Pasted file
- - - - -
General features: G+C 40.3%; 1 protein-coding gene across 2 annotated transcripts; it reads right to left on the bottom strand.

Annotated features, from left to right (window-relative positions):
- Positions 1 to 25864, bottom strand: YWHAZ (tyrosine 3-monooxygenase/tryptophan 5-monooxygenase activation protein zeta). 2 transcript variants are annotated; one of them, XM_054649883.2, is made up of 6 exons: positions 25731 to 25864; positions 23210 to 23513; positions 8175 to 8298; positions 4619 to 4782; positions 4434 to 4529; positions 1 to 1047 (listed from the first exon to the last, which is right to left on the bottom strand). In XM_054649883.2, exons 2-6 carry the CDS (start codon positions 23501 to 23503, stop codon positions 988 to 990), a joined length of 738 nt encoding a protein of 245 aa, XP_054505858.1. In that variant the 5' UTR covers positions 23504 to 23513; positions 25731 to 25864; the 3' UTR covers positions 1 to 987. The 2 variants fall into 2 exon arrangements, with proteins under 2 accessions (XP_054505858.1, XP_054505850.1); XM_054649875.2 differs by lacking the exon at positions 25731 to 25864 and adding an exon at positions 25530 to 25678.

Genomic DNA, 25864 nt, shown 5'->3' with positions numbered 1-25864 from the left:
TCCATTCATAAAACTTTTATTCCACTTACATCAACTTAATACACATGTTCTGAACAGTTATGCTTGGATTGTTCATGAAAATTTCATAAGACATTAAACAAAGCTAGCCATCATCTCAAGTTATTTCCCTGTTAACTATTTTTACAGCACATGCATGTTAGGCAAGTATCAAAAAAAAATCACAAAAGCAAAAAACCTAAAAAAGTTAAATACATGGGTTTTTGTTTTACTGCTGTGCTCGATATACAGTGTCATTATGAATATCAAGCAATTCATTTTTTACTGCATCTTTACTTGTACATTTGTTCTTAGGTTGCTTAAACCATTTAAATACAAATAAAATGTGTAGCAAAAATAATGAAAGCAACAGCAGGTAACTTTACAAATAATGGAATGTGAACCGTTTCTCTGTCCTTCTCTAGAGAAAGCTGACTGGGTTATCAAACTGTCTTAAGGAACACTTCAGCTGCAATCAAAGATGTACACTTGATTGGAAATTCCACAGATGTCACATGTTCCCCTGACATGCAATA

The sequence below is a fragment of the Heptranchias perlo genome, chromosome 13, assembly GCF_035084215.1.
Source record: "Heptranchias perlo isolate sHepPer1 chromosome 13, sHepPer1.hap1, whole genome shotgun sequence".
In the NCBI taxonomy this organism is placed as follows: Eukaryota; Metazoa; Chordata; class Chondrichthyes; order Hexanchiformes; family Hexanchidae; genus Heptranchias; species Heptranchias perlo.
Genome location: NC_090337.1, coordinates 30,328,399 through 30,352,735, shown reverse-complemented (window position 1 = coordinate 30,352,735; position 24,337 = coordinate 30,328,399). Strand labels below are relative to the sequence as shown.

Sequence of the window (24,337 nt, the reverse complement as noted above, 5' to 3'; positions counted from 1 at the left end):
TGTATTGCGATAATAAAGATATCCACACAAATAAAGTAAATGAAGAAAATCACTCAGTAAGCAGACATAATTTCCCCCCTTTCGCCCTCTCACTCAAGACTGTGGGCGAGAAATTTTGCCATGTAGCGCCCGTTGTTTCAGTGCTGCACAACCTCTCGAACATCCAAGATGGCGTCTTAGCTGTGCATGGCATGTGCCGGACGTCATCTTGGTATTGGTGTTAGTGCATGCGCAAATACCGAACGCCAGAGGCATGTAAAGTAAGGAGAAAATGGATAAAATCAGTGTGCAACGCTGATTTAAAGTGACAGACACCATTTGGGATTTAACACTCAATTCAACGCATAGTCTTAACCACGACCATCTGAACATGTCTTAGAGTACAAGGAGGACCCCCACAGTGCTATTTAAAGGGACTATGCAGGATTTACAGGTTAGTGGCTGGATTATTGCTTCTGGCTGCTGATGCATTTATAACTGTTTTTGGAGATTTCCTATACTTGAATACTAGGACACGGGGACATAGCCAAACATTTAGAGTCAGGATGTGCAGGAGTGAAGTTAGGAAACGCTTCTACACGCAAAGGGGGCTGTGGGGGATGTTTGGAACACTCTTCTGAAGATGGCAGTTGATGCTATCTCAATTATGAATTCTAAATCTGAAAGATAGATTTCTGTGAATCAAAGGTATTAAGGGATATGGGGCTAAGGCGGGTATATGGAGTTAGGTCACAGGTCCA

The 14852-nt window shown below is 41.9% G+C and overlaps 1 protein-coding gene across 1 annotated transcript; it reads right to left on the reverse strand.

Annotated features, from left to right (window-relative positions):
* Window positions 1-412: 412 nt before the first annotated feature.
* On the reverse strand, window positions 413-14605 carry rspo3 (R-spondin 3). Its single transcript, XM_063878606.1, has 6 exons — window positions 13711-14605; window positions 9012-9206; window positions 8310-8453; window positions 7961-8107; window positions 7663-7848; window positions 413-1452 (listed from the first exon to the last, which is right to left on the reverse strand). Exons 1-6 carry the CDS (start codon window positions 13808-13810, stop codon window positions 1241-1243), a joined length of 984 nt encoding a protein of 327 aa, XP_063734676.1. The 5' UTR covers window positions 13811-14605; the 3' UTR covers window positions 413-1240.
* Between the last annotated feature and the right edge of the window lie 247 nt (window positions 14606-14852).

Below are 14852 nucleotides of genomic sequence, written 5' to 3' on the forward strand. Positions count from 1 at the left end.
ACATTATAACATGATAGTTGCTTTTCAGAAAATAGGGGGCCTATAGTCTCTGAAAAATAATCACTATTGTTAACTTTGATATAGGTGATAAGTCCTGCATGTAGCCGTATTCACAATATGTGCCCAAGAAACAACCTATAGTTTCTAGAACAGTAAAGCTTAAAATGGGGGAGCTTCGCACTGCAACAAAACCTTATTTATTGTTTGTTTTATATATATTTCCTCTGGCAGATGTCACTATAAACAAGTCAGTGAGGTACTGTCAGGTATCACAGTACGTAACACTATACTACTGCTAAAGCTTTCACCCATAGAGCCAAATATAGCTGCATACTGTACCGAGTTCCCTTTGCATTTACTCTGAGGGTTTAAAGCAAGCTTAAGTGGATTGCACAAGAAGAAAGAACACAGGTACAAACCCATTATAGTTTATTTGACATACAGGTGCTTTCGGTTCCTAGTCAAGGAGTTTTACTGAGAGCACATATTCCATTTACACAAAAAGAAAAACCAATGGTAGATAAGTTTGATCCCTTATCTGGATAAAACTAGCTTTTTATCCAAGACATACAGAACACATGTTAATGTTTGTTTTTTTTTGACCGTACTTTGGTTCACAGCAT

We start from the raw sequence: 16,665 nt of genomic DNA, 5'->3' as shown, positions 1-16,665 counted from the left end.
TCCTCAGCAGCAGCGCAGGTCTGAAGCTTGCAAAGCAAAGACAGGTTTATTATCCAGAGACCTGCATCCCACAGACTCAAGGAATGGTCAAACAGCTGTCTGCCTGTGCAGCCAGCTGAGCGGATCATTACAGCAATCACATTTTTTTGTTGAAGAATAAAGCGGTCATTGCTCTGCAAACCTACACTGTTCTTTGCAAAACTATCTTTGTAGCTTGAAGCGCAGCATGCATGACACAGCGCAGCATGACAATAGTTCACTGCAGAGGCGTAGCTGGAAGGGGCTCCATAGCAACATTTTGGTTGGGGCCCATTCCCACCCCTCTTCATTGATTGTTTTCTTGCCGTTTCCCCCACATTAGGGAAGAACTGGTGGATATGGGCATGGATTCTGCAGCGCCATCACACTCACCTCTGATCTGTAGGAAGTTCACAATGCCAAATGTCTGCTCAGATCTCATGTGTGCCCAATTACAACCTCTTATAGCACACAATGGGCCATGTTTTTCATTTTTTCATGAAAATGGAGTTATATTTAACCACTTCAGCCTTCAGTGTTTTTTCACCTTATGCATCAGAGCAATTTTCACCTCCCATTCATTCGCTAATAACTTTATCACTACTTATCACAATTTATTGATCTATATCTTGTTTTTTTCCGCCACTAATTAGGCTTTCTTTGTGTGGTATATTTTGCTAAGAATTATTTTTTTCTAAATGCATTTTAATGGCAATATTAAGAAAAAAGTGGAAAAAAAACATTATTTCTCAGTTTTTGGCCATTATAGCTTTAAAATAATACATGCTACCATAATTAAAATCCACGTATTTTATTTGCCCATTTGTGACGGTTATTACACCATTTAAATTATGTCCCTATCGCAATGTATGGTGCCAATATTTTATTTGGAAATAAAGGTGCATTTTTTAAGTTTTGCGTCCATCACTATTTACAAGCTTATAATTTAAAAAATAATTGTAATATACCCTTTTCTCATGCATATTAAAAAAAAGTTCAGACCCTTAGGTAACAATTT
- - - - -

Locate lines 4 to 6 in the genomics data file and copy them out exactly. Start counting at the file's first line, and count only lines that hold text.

Genomic DNA, 25864 nt, shown 5'->3' with positions numbered 1-25864 from the left:
TCCATTCATAAAACTTTTATTCCACTTACATCAACTTAATACACATGTTCTGAACAGTTATGCTTGGATTGTTCATGAAAATTTCATAAGACATTAAACAAAGCTAGCCATCATCTCAAGTTATTTCCCTGTTAACTATTTTTACAGCACATGCATGTTAGGCAAGTATCAAAAAAAAATCACAAAAGCAAAAAACCTAAAAAAGTTAAATACATGGGTTTTTGTTTTACTGCTGTGCTCGATATACAGTGTCATTATGAATATCAAGCAATTCATTTTTTACTGCATCTTTACTTGTACATTTGTTCTTAGGTTGCTTAAACCATTTAAATACAAATAAAATGTGTAGCAAAAATAATGAAAGCAACAGCAGGTAACTTTACAAATAATGGAATGTGAACCGTTTCTCTGTCCTTCTCTAGAGAAAGCTGACTGGGTTATCAAACTGTCTTAAGGAACACTTCAGCTGCAATCAAAGATGTACACTTGATTGGAAATTCCACAGATGTCACATGTTCCCCTGACATGCAATA

The sequence below is a fragment of the Heptranchias perlo genome, chromosome 13, assembly GCF_035084215.1.